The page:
On Thursday, the Food and Drug Administration (FDA) will hold a public hearing to consider making naloxone more available outside of conventional medical settings in order to reduce drug overdoses from opioid drugs such as OxyContin, Percocet and heroin. This groundbreaking hearing will bring together many of the leading overdose prevention experts in the United States to strategize ways to improve access to naloxone.
Naloxone rapidly reverses an opioid overdose by blocking the effects of heroin, OxyContin and other drugs. Emergency room physicians and paramedics routinely administer naloxone to a person experiencing an opioid overdose. Since receiving FDA approval in 1971, naloxone is believed to have saved tens of thousands of lives. In advance of the FDA hearing this week, the Drug Policy Alliance is releasing a new policy brief, Expanding Access to Naloxone: Reducing Fatal Overdose, Saving Lives. The brief details how naloxone is already saving lives, and includes steps that policymakers and public health officials can take to further reduce fatal overdoses.
Interest in expanding access to naloxone comes as unintentional drug overdose rates nationwide have reached unprecedented levels. In 2009, the most recent year data is available, drug overdoses exceeded the number of fatalities from motor vehicle crashes for the first time. More than 28,000 people now lose their lives each year as a result of an accidental drug overdose.
Given the enormous death toll we are seeing from opioid overdoses, it is both encouraging and crucial that the FDA has begun examining how to build on naloxone's track record as a life-saving medication, said Grant Smith, federal policy coordinator with the Drug Policy Alliance. While the FDA looks to dismantle regulatory hurdles that stand in the way of expanding naloxone access, federal lawmakers should be investing in scientific research that will expedite greater public access and use of this medication. Making naloxone available over the counter is a regulatory change that is urgently needed and cannot continue to be overlooked, said Smith.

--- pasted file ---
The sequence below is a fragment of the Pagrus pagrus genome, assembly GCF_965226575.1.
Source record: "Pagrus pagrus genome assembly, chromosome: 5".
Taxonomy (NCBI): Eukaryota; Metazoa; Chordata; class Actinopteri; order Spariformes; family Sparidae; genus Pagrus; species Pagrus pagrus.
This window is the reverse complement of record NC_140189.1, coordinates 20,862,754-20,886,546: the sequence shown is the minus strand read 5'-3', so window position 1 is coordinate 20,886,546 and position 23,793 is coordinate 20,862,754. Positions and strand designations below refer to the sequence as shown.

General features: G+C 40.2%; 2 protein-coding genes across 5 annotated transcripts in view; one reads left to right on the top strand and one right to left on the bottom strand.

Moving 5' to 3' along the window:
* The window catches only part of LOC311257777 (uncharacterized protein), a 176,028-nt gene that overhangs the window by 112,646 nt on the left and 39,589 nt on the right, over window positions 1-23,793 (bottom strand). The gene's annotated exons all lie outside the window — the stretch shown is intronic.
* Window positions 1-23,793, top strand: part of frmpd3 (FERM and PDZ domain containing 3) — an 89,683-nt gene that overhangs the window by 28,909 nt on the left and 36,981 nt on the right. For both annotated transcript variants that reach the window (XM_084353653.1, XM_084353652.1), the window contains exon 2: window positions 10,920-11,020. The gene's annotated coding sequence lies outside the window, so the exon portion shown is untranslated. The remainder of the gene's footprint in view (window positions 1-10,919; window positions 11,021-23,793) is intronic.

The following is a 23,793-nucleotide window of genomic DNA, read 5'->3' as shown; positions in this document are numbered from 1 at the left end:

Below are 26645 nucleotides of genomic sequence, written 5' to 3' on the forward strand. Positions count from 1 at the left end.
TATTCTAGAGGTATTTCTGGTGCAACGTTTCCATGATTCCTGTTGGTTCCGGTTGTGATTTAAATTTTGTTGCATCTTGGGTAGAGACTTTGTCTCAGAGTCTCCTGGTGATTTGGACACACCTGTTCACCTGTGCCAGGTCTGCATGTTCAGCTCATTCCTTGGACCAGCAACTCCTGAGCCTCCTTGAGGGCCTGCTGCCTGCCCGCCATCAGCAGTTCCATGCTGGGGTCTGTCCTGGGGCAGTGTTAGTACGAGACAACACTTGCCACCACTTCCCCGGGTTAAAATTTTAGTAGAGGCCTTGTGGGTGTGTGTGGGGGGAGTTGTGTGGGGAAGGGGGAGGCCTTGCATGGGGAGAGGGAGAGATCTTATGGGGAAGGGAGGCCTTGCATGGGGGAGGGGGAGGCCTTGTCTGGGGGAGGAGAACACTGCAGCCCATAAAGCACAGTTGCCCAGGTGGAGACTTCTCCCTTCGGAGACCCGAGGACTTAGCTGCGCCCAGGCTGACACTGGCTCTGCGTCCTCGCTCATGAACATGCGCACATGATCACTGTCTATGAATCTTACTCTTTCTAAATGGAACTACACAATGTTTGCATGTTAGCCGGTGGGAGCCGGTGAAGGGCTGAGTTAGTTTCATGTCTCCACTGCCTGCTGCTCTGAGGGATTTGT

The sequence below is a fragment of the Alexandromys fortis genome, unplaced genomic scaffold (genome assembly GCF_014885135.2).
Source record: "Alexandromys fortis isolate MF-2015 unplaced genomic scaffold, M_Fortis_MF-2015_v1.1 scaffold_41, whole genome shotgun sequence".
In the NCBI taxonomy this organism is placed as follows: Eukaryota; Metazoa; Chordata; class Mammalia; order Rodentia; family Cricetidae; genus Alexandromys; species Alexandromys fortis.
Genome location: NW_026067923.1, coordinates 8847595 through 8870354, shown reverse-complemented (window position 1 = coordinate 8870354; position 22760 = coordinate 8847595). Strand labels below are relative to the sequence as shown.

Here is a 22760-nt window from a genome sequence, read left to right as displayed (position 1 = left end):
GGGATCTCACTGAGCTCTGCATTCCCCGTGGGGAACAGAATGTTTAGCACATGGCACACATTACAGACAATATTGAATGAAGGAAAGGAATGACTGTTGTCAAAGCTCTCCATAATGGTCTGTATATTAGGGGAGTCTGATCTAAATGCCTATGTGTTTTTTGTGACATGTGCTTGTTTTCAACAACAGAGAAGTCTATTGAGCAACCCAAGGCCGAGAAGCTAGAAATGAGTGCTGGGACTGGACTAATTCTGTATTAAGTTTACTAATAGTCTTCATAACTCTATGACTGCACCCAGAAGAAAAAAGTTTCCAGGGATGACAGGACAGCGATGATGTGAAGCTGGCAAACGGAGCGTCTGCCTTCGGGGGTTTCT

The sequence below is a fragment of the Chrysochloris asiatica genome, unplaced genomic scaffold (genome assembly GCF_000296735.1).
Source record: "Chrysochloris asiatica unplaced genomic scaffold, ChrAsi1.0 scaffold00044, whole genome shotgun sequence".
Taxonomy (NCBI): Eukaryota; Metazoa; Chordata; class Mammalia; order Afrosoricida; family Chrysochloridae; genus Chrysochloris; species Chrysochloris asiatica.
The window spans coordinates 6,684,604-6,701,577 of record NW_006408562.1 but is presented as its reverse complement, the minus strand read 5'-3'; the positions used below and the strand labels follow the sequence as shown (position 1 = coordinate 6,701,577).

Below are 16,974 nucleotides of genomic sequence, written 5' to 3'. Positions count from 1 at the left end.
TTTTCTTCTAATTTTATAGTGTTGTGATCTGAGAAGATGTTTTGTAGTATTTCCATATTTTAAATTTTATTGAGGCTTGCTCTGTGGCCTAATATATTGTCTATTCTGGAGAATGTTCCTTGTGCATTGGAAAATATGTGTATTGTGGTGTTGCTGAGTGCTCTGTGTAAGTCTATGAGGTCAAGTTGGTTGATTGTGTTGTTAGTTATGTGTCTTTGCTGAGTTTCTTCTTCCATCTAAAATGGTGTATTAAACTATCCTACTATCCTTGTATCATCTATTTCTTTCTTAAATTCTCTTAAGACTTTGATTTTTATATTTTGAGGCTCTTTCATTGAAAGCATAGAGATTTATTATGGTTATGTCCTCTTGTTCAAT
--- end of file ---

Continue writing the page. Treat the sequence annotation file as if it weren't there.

A growing number of state and local health authorities have launched overdose prevention programs to train first responders, parents and others about how to recognize an overdose, provide first aid, and administer naloxone. Similar in concept to CPR or the use of defibrillators, overdose prevention programs are training people in more than 180 programs that are operating in fifteen states and District of the Columbia. According to a recent CDC Morbidity and Mortality Weekly Report, increased access to naloxone through overdose prevention programs has already saved more than 10,000 lives. On Friday, a panel of overdose prevention experts who presented at the FDA hearing will speak to congressional staff on Capitol Hill about the effectiveness of expanding naloxone access through overdose prevention programs.
"Lawmakers and public health stakeholders need not wait for instructions from the FDA when the tools to dramatically reduce fatal overdoses are already easily available," said Meghan Ralston, harm reduction coordinator for the Drug Policy Alliance. In addition to implementing overdose prevention programs, lawmakers should also implement 911 Good Samaritan policies, said Ralston.
States such as New York, Illinois, Connecticut and Florida have recently passed 911 Good Samaritan laws, a no-cost solution that encourages people to quickly report an overdose to emergency medical professionals without fearing arrest for minor drug possession. Hundreds of college campuses across the country also have similar policies in place.